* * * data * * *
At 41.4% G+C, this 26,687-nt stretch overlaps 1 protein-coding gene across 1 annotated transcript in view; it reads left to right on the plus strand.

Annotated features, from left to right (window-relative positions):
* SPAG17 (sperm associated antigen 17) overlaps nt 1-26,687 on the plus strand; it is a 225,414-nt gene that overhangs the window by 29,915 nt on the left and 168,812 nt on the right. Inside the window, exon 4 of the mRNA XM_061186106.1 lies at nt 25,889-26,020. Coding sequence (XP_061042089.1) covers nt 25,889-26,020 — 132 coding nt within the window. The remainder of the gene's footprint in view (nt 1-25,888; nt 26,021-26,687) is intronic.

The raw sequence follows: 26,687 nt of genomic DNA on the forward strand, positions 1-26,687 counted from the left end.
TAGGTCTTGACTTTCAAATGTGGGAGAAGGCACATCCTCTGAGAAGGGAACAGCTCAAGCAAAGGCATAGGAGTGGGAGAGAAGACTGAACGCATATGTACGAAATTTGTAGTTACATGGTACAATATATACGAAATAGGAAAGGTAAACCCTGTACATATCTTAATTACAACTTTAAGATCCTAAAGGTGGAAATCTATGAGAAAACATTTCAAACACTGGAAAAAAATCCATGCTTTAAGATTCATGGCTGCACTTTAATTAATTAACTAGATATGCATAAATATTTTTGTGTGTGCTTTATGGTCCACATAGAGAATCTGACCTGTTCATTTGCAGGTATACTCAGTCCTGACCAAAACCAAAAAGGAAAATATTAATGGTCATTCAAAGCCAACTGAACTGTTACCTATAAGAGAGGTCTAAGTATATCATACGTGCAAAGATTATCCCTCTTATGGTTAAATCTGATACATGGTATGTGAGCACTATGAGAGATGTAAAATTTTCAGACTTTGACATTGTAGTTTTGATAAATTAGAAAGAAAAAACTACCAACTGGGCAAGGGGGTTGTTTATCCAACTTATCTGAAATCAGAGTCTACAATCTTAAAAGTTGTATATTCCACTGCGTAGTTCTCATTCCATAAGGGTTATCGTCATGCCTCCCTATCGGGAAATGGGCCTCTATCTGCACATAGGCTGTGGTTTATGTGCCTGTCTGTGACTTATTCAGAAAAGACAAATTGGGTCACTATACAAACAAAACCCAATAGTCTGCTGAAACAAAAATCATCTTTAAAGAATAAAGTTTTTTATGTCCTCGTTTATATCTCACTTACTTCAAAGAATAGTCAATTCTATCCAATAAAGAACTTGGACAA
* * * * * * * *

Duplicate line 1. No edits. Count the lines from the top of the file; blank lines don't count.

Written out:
At 41.4% G+C, this 26,687-nt stretch overlaps 1 protein-coding gene across 1 annotated transcript in view; it reads left to right on the plus strand.